valencia-tour-street-art

There are so many different things to see in Spain, but if you’re looking for a perfect spot for a relaxing weekend, Valencia must be considered. It’s the right mix between historic and contemporary art, the weather is nice in every season, the sea is within walking distance and the biggest park in Europe surrounds the city.

Street art is one of the best reasons to come to Valencia, because it hosts lots of murals and graffiti by some of the most famous urban artists in the world, such as Blu, Escif, David de Limon and Julieta, who is my favourite!

In this post, you find a tour of the most important historic places and then my self-made tour off-the-beaten-paths to discover some hidden treasures of Valencia street art. At the end of the post, there’s a map to clear up any confusion.

Very brief history of Valencia 

Valencia was founded by the Romans in 138 BC, and then occupied by different peoples, such as Visigoths and Moors. The latter were expelled during the XIII century, but they left traces that are still visible in Valencia’s architecture, e.g. in the labyrinthine alleys of El Carmen quarter.

From the XIII century on, a huge rebirth started in Valencia, thanks to trade, both by land and by sea. A new art style developed in this period, called Renaissance. The historic spots that date back to this period are the Cathedral of Valencia (called La Seu) and the Llotja de la Seda, the trading place.

Another period that had a big influence on the actual appearance of Valencia was Modernism, whose best-known artist was Gaudì.

The Mercado Central, the Mercado de Colòn and the Estacion del Norte are famous representatives of this refined and ground-breaking style, but you can also see some buildings in El Cabanyal, the neighbourhood that is situated just behind the shore and that offers a very authentic and inward sight of Valencia’s lifestyle.

The last date I want to mention is 1957, the gran riada as they call it. During this year, the River Turia overflowed many times and left Valencia isolated and lots of neighbourhoods covered by mountains of rubble.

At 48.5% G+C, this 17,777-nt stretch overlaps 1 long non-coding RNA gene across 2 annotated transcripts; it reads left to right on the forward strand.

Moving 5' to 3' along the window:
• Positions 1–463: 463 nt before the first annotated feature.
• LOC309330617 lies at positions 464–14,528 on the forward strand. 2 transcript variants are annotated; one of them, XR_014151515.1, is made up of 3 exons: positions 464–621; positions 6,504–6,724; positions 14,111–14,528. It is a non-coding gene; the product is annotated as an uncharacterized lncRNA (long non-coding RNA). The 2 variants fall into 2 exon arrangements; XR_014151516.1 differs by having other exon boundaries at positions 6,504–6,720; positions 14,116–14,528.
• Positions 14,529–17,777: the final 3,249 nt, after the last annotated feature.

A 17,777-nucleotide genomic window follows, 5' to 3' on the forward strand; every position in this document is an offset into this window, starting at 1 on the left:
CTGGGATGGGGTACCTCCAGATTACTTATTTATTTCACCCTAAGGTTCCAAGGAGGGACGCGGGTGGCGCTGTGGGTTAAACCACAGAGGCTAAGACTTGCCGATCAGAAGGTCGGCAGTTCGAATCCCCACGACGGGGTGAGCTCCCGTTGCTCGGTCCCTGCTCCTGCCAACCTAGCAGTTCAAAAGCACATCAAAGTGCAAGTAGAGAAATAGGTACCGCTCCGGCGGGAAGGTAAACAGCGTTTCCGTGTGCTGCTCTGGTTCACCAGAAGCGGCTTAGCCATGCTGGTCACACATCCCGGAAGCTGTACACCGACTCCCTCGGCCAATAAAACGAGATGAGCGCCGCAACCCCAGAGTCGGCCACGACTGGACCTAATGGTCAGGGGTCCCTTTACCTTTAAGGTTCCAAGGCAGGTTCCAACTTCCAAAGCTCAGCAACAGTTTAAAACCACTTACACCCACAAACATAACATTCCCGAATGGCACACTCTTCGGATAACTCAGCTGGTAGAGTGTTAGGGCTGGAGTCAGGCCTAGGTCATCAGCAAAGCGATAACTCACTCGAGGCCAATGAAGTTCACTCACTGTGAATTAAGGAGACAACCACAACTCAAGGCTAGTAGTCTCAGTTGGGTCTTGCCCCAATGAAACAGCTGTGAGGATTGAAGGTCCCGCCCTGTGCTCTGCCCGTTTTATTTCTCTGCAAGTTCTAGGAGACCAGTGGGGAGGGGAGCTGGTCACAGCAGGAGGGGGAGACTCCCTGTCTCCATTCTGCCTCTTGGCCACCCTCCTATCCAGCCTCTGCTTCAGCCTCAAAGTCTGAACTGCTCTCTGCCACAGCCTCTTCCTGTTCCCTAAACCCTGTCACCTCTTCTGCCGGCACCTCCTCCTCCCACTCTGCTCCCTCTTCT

There was once a project to pave over Turia’s riverbed to build a motorway but, due to the objection of the inhabitants, it was never approved. Thanks to this, the biggest park in Europe took life in its fertile soil. The Gardens of Turia are 9-kilometers-long and embrace the old city centre in a charming and lush way, from the zoological Bioparc, in North West Valencia, to the City of Arts and Sciences, in South East.

Tour of the street art in Valencia

Historical buildings live side by side with masterpieces of contemporary art, which pop up all around Valencia. The city is bursting with creativity! Murals and graffiti make it feel like an open-air museum. Anyone who wants to experience Valencia’s alternative soul should go off-the-beaten-paths and try and follow this surprising walking tour.

If you’ve just visited the Central Market and the Llotja de la Seda, I strongly suggest you wander and get lost in the narrow alleys nearby, but… keep an eye out for the street art! You can find it everywhere: between the reds, blues and yellows of the houses, on the irregular walls of houses that have been pulled down, but also on lowered shop shutters.

Part of the game consists of finding the ninja by David de Limon that, like a real ninja, can hide and reappear where you don’t expect it, often in other artists’ works.

Maybe the most famous mural in this area is the cross-stitch house, in Placa de Lope de Vega, next to Placa Redona. In the same square, you can also find St. Catherine’s church and the tavern that boasts the narrowest façade in Europe, the tasqueria La Estrecha.

The quarter that has the major number of urban art in Valencia is El Barrio del Carmen, an old neighborhood also known for its suggestive little squares and alleys, its varied options for places to eat, drink or have a tapas and its super fun nightlife.